Psychiatric symptoms were evaluated using the 18-item Brief Psychotic Rating Scale (BPRS)[12] and the Clinical Global Impression-Severity (CGI-S)[13] scale at baseline, and one, two, and three months, and the Global Assessment of Functioning (GAF) scale at baseline and three months.

Outcome measures and statistical methods. In all subjects, multiple comparisons of the measured values at baseline and one, two, and three months were performed with repeated-measured ANOVA, followed by post-hoc analysis using Boneferroni adjustment, and considered statistically significant at P<0.05.

After the values of NH3 were obtained, we retrospectively divided subjects into two groups according to their variation; NH3-reduced samples without an increase from baseline throughout three months were classified as the levocarnitine effective group (effective group; 9 men and 3 women), and other samples such as NH3-unchanged or increased samples were the levocarnitine noneffective group (noneffective group; 6 men and 4 women). Baseline differences of the levels of NH3, VPA, FC, AC, TC, and AC/FC ratios between the levocarnitine effective and noneffective groups were evaluated by unpaired, Mann-Whitney U test, and considered statistically significant at p<0.05. Within each subgroup, multiple comparisons of the measured values at baseline and one, two, and three months were also performed.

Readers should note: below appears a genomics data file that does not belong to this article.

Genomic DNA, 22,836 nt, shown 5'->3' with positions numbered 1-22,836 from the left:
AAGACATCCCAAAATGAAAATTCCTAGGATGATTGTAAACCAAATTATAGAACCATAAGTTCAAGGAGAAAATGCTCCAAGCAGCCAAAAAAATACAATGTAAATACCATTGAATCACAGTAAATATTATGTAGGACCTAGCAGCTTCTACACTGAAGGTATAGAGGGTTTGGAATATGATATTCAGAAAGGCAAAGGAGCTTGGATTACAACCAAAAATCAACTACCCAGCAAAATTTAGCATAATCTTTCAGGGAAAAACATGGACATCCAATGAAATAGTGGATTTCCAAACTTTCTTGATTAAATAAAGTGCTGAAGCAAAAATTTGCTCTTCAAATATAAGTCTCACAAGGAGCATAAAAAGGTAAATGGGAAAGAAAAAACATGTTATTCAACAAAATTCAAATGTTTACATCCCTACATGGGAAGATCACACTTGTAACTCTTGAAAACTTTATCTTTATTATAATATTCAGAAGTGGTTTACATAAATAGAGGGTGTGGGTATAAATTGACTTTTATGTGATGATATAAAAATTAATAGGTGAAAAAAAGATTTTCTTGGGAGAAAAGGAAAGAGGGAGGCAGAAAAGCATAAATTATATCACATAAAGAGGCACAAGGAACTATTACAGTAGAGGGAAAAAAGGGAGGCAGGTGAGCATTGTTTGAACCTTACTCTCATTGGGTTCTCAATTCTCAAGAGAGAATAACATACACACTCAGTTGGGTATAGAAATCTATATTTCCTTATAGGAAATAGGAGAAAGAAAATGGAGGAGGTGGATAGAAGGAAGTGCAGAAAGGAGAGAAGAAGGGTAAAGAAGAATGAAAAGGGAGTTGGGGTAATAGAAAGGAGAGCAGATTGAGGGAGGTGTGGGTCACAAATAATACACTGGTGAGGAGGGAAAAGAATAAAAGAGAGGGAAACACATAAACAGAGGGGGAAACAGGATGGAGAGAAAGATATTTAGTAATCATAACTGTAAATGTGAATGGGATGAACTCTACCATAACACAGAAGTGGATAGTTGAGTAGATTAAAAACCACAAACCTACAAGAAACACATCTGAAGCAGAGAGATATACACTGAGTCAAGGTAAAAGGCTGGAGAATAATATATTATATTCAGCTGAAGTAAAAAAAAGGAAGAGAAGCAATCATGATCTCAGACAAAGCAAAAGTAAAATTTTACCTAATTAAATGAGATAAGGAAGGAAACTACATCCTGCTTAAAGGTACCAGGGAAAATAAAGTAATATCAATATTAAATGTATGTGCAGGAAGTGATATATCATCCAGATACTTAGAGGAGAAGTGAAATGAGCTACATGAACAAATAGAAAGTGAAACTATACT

Among all subjects, the data were analyzed to see whether there is any significant correlation between the ratio of three-momths NH3 to baseline NH3 level and the ratio of the three-months AC/FC to baseline AC/FC, by the Spearman’s correlation coefficient method and considered statistically significant at p<0.05.


NH3, VPA and carnitine levels or ratios in total subjects. The levels of NH3 were decreased but not significantly and VPA were almost not changed from the baseline. The levels of FC and AC were significantly increased at one and two month and the levels of TC were significantly increased at all observed points from baseline, while the AC/FC ratios remained unchanged.

NH3, VPA, and carnitine levels or ratios in effective and noneffective subjects. At baseline, AC levels in the effective group were significantly higher than those in the noneffective group, while no differences were found in the levels of NH3, VPA, FC, TC, and AC/FC ratios.

NH3 levels were significantly decreased at two and three month from baseline in the effective group but not in the noneffective group at any point, and VPA levels were stable in both groups.

FC levels were significantly increased at one and two months from baseline in the effective group and at one month in the noneffective group. AC levels were significantly increased at all points from baseline in the effective group and not statistically increased at any point in the noneffective group. TC levels were significantly increased at one, two and three months from baseline in the effective group and at one month in the noneffective group. The AC/FC ratios increased in the effective group and decreased in the noneffective group at any point after baseline, although not significantly.

The changes of the values over time from baseline to one, two, and three months are presented in Table 1, and those in the effective and noneffective groups are separately extracted from the database as
Figure 1.

Nakamura_Sep_Oct_2015_Tabb1 copy


The ratio of AC/FC levels at three months to AC/FC levels at baseline was significantly negatively correlated with the ratio of NH3 levels at three months to NH3 levels at baseline
(r= -0.497, p=0.0359) as shown in Figure 2.